Anonymous $4M donation to breast cancer services in East Bay

Breast Cancer Pinkwashing

OAKLAND (KRON) — Some hospitals in the East Bay will be expanding services to help those suffering from breast cancer, thanks to a $4 million dollar donation from an anonymous donor.

The generous mystery donation was gifted to the Carol Ann Read Breast Health Center at Sutter Health’s Alta Bates Summit Medical Center in Oakland, Sutter Health Officials announced on Tuesday.

The donation will be dedicated to expand access to services such as early breast cancer detection, treatment and patient support across all three of Sutter Health’s affiliated hospitals in the region; including, Alta Bates Summit Medical Center in Oakland and Berkeley, Sutter Delta Medical Center in Antioch and Eden Medical Center in Castro Valley.

Additionally, Sutter Health intents to use the donation to place a high priority on breast cancer screening and treatment for African American women, who are estimated to be 40 percent more likely to die of breast cancer than Caucasian women, according to recent statistics, hospital officials said.

“Women have a one in eight chance of being diagnosed with breast cancer in their lifetime, and Sutter Health is committed to increasing the detection and prevention of the disease and the survival rates for all women in the East Bay,” Hospitals, Sutter Health Bay Area CEO Julie Petrini said in a statement.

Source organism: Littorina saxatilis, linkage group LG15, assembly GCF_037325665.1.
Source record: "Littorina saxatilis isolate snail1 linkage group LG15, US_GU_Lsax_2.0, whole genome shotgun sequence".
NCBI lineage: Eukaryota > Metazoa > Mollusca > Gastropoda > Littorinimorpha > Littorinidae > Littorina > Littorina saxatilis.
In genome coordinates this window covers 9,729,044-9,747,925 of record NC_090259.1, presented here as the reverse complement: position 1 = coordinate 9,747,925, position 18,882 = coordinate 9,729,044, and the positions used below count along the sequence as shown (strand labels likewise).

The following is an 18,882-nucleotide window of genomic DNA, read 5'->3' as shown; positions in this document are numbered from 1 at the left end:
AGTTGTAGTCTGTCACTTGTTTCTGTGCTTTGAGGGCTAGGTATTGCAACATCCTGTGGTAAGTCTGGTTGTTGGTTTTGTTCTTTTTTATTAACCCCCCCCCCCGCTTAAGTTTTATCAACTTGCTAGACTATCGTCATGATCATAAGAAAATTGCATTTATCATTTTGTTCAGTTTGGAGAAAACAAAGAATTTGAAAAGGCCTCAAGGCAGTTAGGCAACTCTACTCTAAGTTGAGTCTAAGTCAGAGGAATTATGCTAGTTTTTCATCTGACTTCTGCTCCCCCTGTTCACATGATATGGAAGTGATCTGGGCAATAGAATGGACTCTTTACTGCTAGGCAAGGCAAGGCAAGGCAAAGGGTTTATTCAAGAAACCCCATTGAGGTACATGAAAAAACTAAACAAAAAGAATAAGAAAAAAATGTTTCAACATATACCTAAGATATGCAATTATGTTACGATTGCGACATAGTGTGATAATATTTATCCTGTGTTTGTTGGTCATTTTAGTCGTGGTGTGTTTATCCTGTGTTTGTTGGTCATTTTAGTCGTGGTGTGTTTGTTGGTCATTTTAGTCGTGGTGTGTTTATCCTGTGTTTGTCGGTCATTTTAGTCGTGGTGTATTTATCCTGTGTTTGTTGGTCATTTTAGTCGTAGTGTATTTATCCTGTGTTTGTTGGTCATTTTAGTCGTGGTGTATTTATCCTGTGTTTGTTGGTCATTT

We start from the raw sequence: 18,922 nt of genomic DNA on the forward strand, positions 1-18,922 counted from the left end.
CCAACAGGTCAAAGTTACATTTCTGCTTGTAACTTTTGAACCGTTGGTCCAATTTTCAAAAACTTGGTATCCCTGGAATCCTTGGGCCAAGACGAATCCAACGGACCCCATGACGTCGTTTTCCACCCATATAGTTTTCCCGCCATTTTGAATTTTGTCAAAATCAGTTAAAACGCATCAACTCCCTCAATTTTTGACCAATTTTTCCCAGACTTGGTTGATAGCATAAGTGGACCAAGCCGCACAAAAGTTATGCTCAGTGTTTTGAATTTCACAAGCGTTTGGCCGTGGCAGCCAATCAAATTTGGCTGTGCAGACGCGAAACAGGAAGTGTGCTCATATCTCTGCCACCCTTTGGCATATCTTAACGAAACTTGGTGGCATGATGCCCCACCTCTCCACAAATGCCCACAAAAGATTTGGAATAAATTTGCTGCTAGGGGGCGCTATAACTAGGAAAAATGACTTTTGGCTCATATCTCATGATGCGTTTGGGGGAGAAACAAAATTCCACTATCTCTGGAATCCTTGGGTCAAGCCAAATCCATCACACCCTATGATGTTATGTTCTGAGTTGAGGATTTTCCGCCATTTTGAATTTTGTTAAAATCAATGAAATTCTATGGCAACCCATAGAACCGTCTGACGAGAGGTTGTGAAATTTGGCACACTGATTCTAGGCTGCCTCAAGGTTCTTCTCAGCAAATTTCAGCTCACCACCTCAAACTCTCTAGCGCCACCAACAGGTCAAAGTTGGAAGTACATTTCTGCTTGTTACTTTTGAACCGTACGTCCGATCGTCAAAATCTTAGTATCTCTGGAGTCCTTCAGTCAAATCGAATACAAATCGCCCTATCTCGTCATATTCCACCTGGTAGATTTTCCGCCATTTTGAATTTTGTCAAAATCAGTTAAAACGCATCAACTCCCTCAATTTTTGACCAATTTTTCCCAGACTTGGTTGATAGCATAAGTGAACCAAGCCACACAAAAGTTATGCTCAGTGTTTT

Inspired by the donation, Sutter Health regional philanthropic foundation Better Health East Bay has joined Susan G Komen and Black Women’s Health Imperative to launch the East Bay Breast Cancer Fund, a community managed fund by Community Health Charities, in order to raise additional money to further improve and expand breast cancer services, according to Sutter Health officials.

“We know breast cancer is a leading cause of death in Black, Asian and Hispanic women, and we are proud to be a part of the East Bay Breast Cancer Fund, to ensure all women get screened starting at age 40 and receive high-quality treatment, which will save lives, “Black Women’s Health Imperative President CEO Linda Goler-Blount said in a statement.

Research indicates that use of 3D mammography combined with standard mammography many improve breast cancer detection rates and reduce unnecessary follow-up services for some patients. Patient navigator programs have proven highly effective in ensuring women get mammograms regularly and preventing treatment delays or interruptions, according to Sutter Health officials.

“We hope that our efforts will serve as a model for how all hospitals can come together to fight this disease and win, “Petrini said.

In this Monday, Oct. 10, 2011 photo, the box for a Sephora Collection Pink Eyelash Curler is displayed in Philadelphia. Advocates are asking whether breast cancer awareness has lost its focus, and become more about marketing than women’s health. Pinkwashing, a word coined by activists, is a practice being described as when a company or organization does a pink breast cancer promotion, but at the same time sells and profits from pink-theme products. But pink ribbon groups say such sales help to fund millions of dollars of research to find cures for the disease. (AP Photo/Matt Rourke)

Bay City News contributed to this report.

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